The company also acknowledged in its annual report to the Securities and Exchange Commission Feb. 27 that Microsoft’s bid has created a distraction for Yahoo’s management and has introduced uncertainty that could hurt the Internet company’s beleaguered business.
Yahoo said four separate shareholder lawsuits have been filed in the California Superior Court against Yahoo, members of the board of directors and some former officers by plaintiffs Edward Fritsche, the Thomas Stone Trust, Tom Turberg and the Congregation Beth Aaron.
Even though Yahoo roundly rejected Microsoft’s offer Feb. 11, plaintiffs in two of the California lawsuits allege that Microsoft’s Feb. 1 unsolicited proposal to buy Yahoo is inadequate and that the Yahoo’s board breached fiduciary duties by considering Microsoft’s unsolicited proposal.
The plaintiffs in the other two California lawsuits claim that Yahoo breached fiduciary duties by failing to negotiate a transaction with Microsoft or other potential bidders in the past and presently.
The complaints in the California suits seek declaratory and injunctive relief, and request Yahoo be made to pay the plaintiffs’ attorneys fees and costs.
Like the California suits, three suits filed in Delaware court allege breach of financial duty but for slightly different reasons.
Wayne County Employees’ Retirement System, Ronald Dicke, and The Police and Fire Retirement System of the City of Detroit along with The General Retirement System of the City of Detroit allege Yahoo breached fiduciary duty by rejecting Microsoft’s offer without fully informing themselves of whether Microsoft would offer additional consideration.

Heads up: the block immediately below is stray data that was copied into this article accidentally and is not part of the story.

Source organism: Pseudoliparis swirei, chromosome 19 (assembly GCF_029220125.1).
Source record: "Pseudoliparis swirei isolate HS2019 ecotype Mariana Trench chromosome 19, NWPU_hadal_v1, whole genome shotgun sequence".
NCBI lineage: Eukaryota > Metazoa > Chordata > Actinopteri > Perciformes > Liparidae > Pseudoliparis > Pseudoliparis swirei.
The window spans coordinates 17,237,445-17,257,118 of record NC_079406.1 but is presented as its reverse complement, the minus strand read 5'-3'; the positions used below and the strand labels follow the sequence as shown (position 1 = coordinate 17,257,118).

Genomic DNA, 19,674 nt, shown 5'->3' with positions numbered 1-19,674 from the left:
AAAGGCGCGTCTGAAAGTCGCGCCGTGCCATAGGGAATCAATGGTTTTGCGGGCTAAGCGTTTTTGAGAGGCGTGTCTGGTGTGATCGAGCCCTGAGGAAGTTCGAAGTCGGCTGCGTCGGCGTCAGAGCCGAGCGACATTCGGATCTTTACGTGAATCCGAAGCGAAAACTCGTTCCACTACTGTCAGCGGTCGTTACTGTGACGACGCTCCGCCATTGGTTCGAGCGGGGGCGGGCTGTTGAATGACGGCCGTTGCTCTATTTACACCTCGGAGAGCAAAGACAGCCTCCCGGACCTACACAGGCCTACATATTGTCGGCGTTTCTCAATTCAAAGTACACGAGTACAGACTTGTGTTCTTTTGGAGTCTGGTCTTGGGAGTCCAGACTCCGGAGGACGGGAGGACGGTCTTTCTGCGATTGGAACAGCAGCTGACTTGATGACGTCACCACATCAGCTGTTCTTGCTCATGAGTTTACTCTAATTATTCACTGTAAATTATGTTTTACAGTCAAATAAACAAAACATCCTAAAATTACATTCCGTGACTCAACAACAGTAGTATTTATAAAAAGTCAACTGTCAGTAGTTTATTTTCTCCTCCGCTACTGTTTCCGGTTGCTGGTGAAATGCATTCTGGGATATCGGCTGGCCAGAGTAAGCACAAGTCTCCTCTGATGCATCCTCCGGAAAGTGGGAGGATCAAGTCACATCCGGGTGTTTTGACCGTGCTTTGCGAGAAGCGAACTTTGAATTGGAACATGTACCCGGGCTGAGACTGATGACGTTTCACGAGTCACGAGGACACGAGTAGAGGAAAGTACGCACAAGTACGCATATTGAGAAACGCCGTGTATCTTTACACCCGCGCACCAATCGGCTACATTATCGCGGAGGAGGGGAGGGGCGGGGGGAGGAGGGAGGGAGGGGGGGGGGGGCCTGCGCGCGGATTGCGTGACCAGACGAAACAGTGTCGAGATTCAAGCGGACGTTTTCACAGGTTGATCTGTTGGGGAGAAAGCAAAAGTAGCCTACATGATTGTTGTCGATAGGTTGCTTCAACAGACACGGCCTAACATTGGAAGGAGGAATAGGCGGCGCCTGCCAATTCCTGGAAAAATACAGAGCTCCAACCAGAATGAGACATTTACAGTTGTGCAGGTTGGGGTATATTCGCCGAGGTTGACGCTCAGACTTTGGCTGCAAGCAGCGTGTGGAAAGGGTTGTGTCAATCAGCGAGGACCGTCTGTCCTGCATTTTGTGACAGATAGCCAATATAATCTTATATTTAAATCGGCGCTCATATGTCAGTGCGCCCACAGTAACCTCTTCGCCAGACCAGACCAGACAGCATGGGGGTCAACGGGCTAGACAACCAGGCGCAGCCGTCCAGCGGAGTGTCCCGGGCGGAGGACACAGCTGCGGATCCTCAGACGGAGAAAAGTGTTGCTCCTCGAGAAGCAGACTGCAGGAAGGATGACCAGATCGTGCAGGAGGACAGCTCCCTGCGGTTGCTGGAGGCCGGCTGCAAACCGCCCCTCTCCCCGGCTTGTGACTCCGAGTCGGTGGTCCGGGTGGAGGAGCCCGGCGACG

One of the Delaware lawsuits alleges that the board has pursued various blocking transactions, adopted an employee severance plan, and a shareholder rights plan in violation of fiduciary duties.
Yahoo employees are sweating
The complaints in the Delaware Lawsuits also seek unspecified damages, declaratory relief and injunctive relief, as well as an award of plaintiffs’ legal fees and costs.
Yahoo acknowledged in its report: “We may incur substantial expenses in defending against such claims, and it is not presently possible to accurately forecast their outcome,” Yahoo said.
The company added that should the courts find against Yahoo, it may incur substantial monetary liability, and be required to change its business practices, which could have a material adverse effect on its financial position.
Meanwhile, the Yahoo executive team is admittedly sweating, noting in the report that Microsoft’s proposal has been and may continue to be a “significant distraction” that will require the expenditure of significant time and resources.
The company also acknowledged the bid has created uncertainty for its employees, which will likely impinge its ability to retain employees and to hire new talent.
Just as foreboding, Yahoo warned the offer may affect its ability to retain current and attract potential publishers, advertisers and other business partners.
The company acknowledged the creation of a poison pill that would dilute the ownership of Yahoo stock if a person or group acquires 15 percent or more of its outstanding common stock.
Meanwhile, Microsoft is said to be preparing for a proxy fight to oust current members of the Yahoo aboard, all of whom are up for re-election at the annual shareholders’ meeting in June.
Though this is a more difficult and unpredictable route than a capitulation by Yahoo, Microsoft would likely sway shareholders to install Microsoft employees as board members to facilitate a tender offer.